Sage O’Nion freewheeled down the gently-sloping hill and, despite the anguish and grief which had overwhelmed her for the past three months, felt a brief taste of mental freedom.
Perhaps life in Bayhurst in the Weald of Kent would help her solve the important issues for which she had to find answers. She slowed as she reached the centre of the village and glanced up to the top of the approaching hill where the church, since the 12th century, had sheltered the tiny shops haphazardly grouped on either side of the High Street.
This road, halted briefly by the village pond on which two white swans gracefully held sway, then wound its way around the edge of the space of water, before continuing on to the residential area.
Small cottages, oast houses, and the occasional grand mansion lined the narrow country lanes. In earlier times she would have been delighted by these surroundings but now her happiness was permanently overshadowed by what had happened three months before.
She shook back her long chestnut-tinted hair, dishevelled by the wind, and stood her bike against a convenient ancient hitching post before entering the minuscule tearoom. Nancy, her friend from their time at University, was waiting, and they hugged affectionately.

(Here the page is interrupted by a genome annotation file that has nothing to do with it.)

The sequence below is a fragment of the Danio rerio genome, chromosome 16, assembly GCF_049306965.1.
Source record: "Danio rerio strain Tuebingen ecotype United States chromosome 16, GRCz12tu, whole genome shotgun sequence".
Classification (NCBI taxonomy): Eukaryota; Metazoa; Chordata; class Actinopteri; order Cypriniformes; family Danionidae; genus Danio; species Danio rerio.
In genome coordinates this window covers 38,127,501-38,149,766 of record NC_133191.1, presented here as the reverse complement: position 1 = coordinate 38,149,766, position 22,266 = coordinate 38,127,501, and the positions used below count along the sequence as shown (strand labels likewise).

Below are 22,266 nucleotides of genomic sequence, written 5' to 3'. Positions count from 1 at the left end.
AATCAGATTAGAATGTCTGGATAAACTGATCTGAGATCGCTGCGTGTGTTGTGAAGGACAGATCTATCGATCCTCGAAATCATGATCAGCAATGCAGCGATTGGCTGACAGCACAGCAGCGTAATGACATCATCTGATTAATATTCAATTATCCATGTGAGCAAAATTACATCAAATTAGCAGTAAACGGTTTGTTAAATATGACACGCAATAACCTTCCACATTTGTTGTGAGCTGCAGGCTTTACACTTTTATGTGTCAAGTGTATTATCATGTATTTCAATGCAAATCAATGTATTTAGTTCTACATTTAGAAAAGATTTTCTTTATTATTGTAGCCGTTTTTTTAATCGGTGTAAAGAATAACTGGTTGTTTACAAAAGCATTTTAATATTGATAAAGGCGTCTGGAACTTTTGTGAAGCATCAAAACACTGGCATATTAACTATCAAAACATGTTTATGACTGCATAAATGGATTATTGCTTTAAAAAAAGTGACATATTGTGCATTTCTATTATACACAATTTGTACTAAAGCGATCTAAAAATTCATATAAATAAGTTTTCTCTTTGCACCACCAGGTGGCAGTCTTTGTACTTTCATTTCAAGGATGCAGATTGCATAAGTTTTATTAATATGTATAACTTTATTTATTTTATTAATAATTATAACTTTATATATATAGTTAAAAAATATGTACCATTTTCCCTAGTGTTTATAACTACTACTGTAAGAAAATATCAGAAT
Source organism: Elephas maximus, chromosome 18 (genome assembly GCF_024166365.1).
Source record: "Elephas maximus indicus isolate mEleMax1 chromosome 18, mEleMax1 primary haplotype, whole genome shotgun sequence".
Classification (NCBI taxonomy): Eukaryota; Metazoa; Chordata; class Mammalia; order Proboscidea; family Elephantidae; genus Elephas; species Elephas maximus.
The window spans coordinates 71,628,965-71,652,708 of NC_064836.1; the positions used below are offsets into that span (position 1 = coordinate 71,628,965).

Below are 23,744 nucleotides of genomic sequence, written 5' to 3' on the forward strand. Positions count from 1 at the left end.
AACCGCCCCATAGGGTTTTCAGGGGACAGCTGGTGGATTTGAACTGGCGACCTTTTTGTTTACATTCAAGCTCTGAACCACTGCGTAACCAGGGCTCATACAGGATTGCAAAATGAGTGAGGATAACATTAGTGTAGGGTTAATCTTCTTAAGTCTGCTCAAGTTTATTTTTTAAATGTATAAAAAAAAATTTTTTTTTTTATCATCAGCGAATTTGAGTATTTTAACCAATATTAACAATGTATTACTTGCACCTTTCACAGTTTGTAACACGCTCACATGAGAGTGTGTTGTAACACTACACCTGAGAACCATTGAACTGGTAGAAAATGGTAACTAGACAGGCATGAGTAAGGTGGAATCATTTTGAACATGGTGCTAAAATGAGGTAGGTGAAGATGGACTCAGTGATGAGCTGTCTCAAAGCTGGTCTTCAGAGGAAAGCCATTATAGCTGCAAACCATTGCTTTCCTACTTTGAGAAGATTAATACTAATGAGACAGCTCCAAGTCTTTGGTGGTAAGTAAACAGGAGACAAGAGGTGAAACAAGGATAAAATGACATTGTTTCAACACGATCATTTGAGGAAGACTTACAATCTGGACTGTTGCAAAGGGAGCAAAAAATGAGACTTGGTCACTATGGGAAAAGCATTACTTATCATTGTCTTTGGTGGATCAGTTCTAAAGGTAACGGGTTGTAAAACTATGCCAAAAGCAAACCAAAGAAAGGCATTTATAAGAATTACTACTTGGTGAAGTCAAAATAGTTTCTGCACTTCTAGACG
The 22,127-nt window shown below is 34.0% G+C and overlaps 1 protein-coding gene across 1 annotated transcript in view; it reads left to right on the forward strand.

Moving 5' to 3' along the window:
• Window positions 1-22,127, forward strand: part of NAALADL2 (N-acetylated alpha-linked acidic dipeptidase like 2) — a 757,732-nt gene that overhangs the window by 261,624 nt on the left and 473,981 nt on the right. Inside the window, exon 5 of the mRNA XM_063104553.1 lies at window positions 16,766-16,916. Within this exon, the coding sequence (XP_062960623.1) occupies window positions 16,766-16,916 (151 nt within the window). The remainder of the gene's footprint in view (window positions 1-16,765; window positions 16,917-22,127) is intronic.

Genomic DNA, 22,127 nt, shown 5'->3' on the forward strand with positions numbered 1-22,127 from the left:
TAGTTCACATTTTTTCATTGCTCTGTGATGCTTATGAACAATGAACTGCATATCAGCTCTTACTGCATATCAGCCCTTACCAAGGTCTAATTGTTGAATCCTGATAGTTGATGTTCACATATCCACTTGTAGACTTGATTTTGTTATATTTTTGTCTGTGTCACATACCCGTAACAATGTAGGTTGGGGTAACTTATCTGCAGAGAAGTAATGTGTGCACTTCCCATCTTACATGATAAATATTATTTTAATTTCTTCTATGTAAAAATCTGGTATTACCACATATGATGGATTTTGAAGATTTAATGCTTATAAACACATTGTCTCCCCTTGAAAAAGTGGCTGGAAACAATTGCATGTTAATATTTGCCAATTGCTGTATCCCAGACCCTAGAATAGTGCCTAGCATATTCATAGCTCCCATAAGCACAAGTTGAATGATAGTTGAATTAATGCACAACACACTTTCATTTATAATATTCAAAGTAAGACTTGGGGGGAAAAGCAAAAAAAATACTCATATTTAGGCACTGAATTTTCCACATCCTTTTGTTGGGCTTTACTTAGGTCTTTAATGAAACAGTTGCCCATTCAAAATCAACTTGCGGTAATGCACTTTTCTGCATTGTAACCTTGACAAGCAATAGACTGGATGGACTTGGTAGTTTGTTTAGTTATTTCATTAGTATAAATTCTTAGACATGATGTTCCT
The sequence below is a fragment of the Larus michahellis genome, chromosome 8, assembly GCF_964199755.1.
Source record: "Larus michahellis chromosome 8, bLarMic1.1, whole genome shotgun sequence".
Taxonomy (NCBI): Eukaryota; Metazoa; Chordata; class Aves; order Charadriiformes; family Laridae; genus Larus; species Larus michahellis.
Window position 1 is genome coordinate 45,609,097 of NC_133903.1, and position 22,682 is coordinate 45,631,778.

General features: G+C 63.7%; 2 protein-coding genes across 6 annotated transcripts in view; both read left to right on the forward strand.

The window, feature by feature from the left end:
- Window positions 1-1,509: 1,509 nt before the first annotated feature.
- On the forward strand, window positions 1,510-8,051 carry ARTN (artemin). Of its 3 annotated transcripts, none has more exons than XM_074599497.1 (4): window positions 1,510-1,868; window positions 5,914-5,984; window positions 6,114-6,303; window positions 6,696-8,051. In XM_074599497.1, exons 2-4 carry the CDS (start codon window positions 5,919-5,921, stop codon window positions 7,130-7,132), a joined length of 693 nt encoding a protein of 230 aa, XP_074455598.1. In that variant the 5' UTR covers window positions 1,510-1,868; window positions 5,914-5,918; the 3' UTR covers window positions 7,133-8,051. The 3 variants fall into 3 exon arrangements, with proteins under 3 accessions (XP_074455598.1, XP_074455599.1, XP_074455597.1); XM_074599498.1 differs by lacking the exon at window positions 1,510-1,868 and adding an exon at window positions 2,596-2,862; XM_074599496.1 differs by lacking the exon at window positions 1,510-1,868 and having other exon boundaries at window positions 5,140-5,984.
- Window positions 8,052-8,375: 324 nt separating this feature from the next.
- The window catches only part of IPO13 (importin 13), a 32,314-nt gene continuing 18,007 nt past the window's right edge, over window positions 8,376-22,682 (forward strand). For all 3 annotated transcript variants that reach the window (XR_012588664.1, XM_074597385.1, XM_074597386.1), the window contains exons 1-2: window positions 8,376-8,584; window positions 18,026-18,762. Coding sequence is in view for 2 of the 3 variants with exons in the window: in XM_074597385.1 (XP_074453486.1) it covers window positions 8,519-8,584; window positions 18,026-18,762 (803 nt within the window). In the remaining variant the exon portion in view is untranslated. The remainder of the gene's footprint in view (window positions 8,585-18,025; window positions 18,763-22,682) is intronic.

Sage observed, ‘You look well. Hope you haven’t been waiting long.’
‘No, just arrived. How are you? It’s been a while, hasn’t it?’
She looks younger than she did last time we met, thought Sage enviously. Why hadn’t her parents had the money to have her teeth straightened when she was young? But she didn’t voice her thoughts.
She would take comfort in James’s judgement that her imperfections gave her face character. But that was long before the recent incongruous events. Now she exchanged pleasantries until Nancy asked her how she was enjoying life in the sticks.
‘It’s great. I can’t believe I’ve been here two months already. Why don’t you stay longer and see my cottage? You’re welcome any time, you know.’